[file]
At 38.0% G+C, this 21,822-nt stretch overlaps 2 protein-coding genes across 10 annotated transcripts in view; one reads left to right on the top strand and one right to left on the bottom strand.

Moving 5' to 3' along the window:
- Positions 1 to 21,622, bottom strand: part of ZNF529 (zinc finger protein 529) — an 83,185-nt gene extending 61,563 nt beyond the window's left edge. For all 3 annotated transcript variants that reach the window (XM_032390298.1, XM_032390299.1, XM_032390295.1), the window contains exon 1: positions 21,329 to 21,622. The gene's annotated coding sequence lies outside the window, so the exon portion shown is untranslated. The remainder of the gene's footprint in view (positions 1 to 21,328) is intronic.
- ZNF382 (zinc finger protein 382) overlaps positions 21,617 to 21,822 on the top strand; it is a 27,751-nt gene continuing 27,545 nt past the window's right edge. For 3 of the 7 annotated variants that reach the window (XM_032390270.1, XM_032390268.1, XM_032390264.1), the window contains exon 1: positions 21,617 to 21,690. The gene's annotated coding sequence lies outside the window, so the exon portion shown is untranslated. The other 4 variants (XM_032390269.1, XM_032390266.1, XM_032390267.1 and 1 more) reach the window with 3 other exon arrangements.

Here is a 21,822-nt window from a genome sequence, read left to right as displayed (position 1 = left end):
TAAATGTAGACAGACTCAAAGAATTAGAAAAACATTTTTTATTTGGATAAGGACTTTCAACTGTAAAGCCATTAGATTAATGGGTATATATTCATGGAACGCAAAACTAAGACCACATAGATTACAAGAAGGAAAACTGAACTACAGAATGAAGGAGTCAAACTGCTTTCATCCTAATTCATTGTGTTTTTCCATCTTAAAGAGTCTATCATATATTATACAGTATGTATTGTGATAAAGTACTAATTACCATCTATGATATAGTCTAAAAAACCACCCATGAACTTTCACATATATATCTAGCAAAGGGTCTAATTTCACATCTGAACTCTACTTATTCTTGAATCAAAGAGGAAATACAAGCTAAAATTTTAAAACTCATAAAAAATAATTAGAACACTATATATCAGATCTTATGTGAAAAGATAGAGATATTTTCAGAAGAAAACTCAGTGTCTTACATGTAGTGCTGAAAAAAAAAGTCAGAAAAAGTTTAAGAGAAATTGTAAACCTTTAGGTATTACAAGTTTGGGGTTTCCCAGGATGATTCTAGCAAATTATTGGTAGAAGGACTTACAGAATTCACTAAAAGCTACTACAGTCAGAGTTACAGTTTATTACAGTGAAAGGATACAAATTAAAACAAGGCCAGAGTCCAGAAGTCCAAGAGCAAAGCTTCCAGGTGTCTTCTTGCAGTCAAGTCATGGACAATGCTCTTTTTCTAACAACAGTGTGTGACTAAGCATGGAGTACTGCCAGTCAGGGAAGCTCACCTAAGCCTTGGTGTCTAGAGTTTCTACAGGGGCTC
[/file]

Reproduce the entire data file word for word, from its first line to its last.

At 38.0% G+C, this 21,822-nt stretch overlaps 2 protein-coding genes across 10 annotated transcripts in view; one reads left to right on the top strand and one right to left on the bottom strand.

Moving 5' to 3' along the window:
- Positions 1 to 21,622, bottom strand: part of ZNF529 (zinc finger protein 529) — an 83,185-nt gene extending 61,563 nt beyond the window's left edge. For all 3 annotated transcript variants that reach the window (XM_032390298.1, XM_032390299.1, XM_032390295.1), the window contains exon 1: positions 21,329 to 21,622. The gene's annotated coding sequence lies outside the window, so the exon portion shown is untranslated. The remainder of the gene's footprint in view (positions 1 to 21,328) is intronic.
- ZNF382 (zinc finger protein 382) overlaps positions 21,617 to 21,822 on the top strand; it is a 27,751-nt gene continuing 27,545 nt past the window's right edge. For 3 of the 7 annotated variants that reach the window (XM_032390270.1, XM_032390268.1, XM_032390264.1), the window contains exon 1: positions 21,617 to 21,690. The gene's annotated coding sequence lies outside the window, so the exon portion shown is untranslated. The other 4 variants (XM_032390269.1, XM_032390266.1, XM_032390267.1 and 1 more) reach the window with 3 other exon arrangements.

Here is a 21,822-nt window from a genome sequence, read left to right as displayed (position 1 = left end):
TAAATGTAGACAGACTCAAAGAATTAGAAAAACATTTTTTATTTGGATAAGGACTTTCAACTGTAAAGCCATTAGATTAATGGGTATATATTCATGGAACGCAAAACTAAGACCACATAGATTACAAGAAGGAAAACTGAACTACAGAATGAAGGAGTCAAACTGCTTTCATCCTAATTCATTGTGTTTTTCCATCTTAAAGAGTCTATCATATATTATACAGTATGTATTGTGATAAAGTACTAATTACCATCTATGATATAGTCTAAAAAACCACCCATGAACTTTCACATATATATCTAGCAAAGGGTCTAATTTCACATCTGAACTCTACTTATTCTTGAATCAAAGAGGAAATACAAGCTAAAATTTTAAAACTCATAAAAAATAATTAGAACACTATATATCAGATCTTATGTGAAAAGATAGAGATATTTTCAGAAGAAAACTCAGTGTCTTACATGTAGTGCTGAAAAAAAAAGTCAGAAAAAGTTTAAGAGAAATTGTAAACCTTTAGGTATTACAAGTTTGGGGTTTCCCAGGATGATTCTAGCAAATTATTGGTAGAAGGACTTACAGAATTCACTAAAAGCTACTACAGTCAGAGTTACAGTTTATTACAGTGAAAGGATACAAATTAAAACAAGGCCAGAGTCCAGAAGTCCAAGAGCAAAGCTTCCAGGTGTCTTCTTGCAGTCAAGTCATGGACAATGCTCTTTTTCTAACAACAGTGTGTGACTAAGCATGGAGTACTGCCAGTCAGGGAAGCTCACCTAAGCCTTGGTGTCTAGAGTTTCTACAGGGGCTC